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As a Christian school community, we have been talking about the 2016 election and its outcome. The conversations that have been happening on a national level are also happening within our school walls.  As students and teachers discuss important and sensitive issues, we remember the beliefs that we share as a school community.  Our core values state that, in pursuing the character of Christ, we will:

  • Seek Truth,
  • Serve Others,
  • Embrace Community,
  • Exhibit Compassion,
  • Develop Responsibility,
  • Strive for Excellence.

We have a school community that is diverse in many ways–economically, politically and racially.  While we may not agree with each other all the time, we are committed to loving each other as brothers and sisters in Christ.  The core value of Embracing Community means that:

  • We believe that all people are created in the Image of God.
  • We attempt to see things from a variety of perspectives.
  • We engage in respectful conversation around differences in viewpoint.
  • We show empathy for others who have had different experiences than we have.

But we are all citizens of an earthly nation–whether it is America, Korea, China, Kenya, India, Nigeria or the Netherlands.  Our responsibility as Christians is clear.  Romans 13:1  tells us, “Let everyone be subject to the governing authorities, for there is no authority except that which God has established. The authorities that exist have been established by God.”

We are also citizens of an eternal kingdom–the Kingdom of God.  That Kingdom is made up of people of many nations and languages, and it extends far beyond the borders of any single country.  In that Kingdom, we are confident that God is King, no matter what happens in an American election.  

As students and teachers discussed this together in morning devotions last week, classes took time to pray for our school, our leaders, our countries, and our world.  Students who were interested in discussing the election or other concerns were invited to join Mr. Beverly for conversation during lunch.  Mr. Dykhouse spent an afternoon with the entire freshmen class, teaching a lesson on leadership, with a particular emphasis on our core values.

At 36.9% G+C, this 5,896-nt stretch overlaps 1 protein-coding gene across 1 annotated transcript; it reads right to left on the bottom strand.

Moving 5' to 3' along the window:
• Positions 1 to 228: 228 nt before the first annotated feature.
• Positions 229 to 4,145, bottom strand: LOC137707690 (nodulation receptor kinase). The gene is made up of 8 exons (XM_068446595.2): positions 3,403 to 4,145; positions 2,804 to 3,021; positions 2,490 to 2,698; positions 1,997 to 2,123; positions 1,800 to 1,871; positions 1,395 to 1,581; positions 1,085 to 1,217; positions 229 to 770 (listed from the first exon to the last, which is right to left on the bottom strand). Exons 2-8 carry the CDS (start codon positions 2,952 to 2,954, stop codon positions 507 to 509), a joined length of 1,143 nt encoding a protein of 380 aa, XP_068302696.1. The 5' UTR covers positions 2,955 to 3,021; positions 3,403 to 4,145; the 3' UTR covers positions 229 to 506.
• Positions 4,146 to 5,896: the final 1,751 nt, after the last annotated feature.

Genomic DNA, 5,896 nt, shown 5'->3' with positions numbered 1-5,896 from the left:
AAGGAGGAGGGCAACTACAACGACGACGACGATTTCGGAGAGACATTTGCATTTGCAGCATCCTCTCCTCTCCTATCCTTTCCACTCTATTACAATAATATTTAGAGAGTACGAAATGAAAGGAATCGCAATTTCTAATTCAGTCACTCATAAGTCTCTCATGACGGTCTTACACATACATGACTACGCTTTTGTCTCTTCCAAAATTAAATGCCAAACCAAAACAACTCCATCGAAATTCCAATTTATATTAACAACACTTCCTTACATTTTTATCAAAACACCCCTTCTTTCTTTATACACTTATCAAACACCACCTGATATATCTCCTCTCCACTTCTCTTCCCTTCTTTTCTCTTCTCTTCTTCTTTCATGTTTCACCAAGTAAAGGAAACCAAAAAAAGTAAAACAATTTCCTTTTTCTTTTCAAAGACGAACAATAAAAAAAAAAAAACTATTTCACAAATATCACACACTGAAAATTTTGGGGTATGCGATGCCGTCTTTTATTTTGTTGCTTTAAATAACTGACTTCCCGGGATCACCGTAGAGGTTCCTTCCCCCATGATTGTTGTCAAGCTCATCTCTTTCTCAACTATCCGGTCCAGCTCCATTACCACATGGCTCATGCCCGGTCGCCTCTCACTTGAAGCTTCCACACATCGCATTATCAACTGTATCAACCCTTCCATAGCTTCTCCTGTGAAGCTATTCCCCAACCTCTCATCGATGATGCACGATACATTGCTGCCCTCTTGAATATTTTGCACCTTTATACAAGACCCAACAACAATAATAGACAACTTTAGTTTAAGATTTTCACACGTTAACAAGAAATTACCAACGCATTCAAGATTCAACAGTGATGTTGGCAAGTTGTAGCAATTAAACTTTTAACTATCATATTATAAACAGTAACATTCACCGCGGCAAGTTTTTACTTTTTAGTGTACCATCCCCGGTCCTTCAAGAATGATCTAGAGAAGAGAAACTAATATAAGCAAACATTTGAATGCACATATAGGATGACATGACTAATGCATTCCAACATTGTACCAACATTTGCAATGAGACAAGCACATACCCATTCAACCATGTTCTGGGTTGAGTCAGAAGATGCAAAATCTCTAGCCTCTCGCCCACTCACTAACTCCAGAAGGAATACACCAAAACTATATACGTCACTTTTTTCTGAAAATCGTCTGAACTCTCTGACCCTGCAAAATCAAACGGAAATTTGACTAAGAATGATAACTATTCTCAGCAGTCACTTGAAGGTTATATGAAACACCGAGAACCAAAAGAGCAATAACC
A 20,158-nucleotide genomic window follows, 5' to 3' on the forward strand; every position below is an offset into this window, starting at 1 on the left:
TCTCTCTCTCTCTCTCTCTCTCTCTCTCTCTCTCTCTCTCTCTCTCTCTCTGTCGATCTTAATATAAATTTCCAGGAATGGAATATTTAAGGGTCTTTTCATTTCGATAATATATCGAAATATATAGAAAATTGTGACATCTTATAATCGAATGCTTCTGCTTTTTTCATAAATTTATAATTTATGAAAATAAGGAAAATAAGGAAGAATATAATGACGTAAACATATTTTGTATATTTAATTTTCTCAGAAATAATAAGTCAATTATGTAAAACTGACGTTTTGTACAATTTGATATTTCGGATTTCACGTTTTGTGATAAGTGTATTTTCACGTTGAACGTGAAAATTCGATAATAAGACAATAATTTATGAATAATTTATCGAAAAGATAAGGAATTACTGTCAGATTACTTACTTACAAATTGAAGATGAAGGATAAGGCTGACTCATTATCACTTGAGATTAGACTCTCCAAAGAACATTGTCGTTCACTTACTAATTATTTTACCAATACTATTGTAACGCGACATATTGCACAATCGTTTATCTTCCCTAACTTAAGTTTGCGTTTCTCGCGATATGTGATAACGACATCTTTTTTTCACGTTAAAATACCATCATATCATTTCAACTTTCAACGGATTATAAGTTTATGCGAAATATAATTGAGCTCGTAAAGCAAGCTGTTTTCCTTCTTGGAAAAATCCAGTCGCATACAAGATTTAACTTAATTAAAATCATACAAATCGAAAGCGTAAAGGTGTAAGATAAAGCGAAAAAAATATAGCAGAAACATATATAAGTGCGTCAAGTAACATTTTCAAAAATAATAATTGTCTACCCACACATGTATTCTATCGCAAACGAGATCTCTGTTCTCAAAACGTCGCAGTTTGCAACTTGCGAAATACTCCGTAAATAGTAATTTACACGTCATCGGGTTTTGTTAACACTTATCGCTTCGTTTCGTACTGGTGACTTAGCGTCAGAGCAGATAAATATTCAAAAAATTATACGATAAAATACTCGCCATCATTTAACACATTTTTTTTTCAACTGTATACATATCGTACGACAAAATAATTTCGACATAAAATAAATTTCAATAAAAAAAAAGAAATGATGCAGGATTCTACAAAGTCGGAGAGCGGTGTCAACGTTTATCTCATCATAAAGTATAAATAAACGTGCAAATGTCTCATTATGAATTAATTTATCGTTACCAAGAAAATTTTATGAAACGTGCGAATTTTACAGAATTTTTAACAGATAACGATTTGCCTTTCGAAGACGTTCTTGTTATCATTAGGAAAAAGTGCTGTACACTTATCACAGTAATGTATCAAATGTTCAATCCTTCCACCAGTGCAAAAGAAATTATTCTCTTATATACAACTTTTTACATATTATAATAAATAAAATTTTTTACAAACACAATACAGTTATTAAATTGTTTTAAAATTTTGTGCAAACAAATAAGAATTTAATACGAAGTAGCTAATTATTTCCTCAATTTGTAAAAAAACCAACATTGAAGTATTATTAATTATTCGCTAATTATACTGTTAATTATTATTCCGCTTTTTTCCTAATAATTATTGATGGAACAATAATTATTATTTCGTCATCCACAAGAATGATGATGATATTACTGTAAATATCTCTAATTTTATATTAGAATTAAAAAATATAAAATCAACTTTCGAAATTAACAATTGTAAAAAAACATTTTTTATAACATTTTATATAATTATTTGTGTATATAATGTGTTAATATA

As students responded, Mrs. van’t Slot’s Chemistry class stepped up to lead.  They wanted to create a symbol of our unity and our diversity as Citizens of the Kingdom.  Everyone was invited to trace their hands and to fill in their ethnic background on one handprint and the words “diverse yet unified” on the other.  The tracings came together to create a beautiful reminder of our true Citizenship.  We want to have a school community in which all students, created In His Image, are safe, valued and loved.

During the days to come as the new administration transitions into office, there will doubtless be continuing conversations about policy issues and political appointments.  But as a Christian school community composed of people made in the image of God, we are confident that these conversations will be carried out between brothers and sisters in Christ, fellow-citizens of the eternal Kingdom, with sensitivity, compassion, patience, grace and prayer.

Anyone wishing to inquire about Eastern Christian School’s response to recent events is invited to contact the Principal of their child’s campus or our Head of School.

  • Mrs. Sandy Bottge, Elementary School Principal (here)
  • Mr. Daniel Lazor, Middle School Principal (here)
  • Mrs. Ruth Kuder, High School Principal (here)
  • Head of School, Tom Dykhouse (here)

[Additional Resource: Relational Wisdom 360’s Politics as Ministry